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published: March 2004
analytic scripts updated:  October 28, 2010

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Museums and the Web 2003 Papers

Why Not Google: Is There a Future for Content Aggregators or Distributed Searching?

Willy Lee, Minneapolis Institute of Arts, USA


Considering the power of modern search engines, are the goals of content aggregation and distributed searching still relevant? While there is a strong case for the usefulness of such tools, can museums expect users to take the time to learn how to use these tools while sites like Google may be good enough? What do museums need to do to set themselves apart, or what can be done to make the Google experience better?

Keywords: content aggregators, distributed Search, context, Google

Since the late 1990s, the art museum community has talked about the potential for the Web. Protocols like z39.50 could distribute searching, allowing a single query to find information from a large number of databases. Multi-museum collaborative WWeb sites could bring greater understanding to an artist's work. With a medium as cheap as the internet, we could throw open the file cabinets and set information free.

So where are we now? z39.50 and other federated search technology leans heavily towards library science and seems unfriendly to the average user. Two types of other museum collaborations have cropped up: small scale and subscription based.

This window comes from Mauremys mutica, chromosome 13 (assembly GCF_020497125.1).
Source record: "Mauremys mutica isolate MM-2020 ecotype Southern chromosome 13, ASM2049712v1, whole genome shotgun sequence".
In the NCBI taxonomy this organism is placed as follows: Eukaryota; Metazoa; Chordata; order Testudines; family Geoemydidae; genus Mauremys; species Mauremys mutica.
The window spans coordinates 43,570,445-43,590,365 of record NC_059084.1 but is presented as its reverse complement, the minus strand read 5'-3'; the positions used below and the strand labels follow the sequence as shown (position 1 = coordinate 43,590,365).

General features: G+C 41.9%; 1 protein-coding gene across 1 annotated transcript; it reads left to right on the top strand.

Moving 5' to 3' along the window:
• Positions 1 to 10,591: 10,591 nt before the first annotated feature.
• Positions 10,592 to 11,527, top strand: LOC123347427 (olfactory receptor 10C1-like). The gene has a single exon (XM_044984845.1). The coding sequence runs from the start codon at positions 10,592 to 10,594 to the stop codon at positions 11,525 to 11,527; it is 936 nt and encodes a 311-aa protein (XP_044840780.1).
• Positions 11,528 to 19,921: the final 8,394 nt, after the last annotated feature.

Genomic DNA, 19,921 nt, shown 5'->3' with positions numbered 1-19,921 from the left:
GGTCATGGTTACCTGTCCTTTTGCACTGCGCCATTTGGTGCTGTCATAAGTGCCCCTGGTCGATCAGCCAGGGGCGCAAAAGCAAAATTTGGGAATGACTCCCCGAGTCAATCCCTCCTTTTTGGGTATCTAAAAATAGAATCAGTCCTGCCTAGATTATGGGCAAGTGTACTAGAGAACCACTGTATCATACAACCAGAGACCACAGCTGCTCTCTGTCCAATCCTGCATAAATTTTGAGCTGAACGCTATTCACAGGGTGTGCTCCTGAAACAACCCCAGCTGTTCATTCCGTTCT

Small-scale collection-based collaborations lack the breadth to be useful to a global community. While sites like ArtsConnectEd (http://www.artsconnected.org) serve geographic regions well, such limited scope makes them less useful to general research. Projects like CHIN's virtual museum (http://www.virtualmuseum.ca) are useful, but only if you are looking for a work in a Canadian collection.

Projects like AMICO (http://www.amico.org) and ARTstor (http://www.artstor.org) create this breadth by providing a simple way to search deep within disparate collections. These collaborations can also help secure rights from artists who may still hold copyright over their images. These sites by their nature are restrictive: restrictive for users since they carry high subscription costs, and restrictive for content providers because of their high technological barriers to entry. Only the largest and best funded museums and educational institutions can afford to jump through the technological hoops required to get their collections exported into such systems.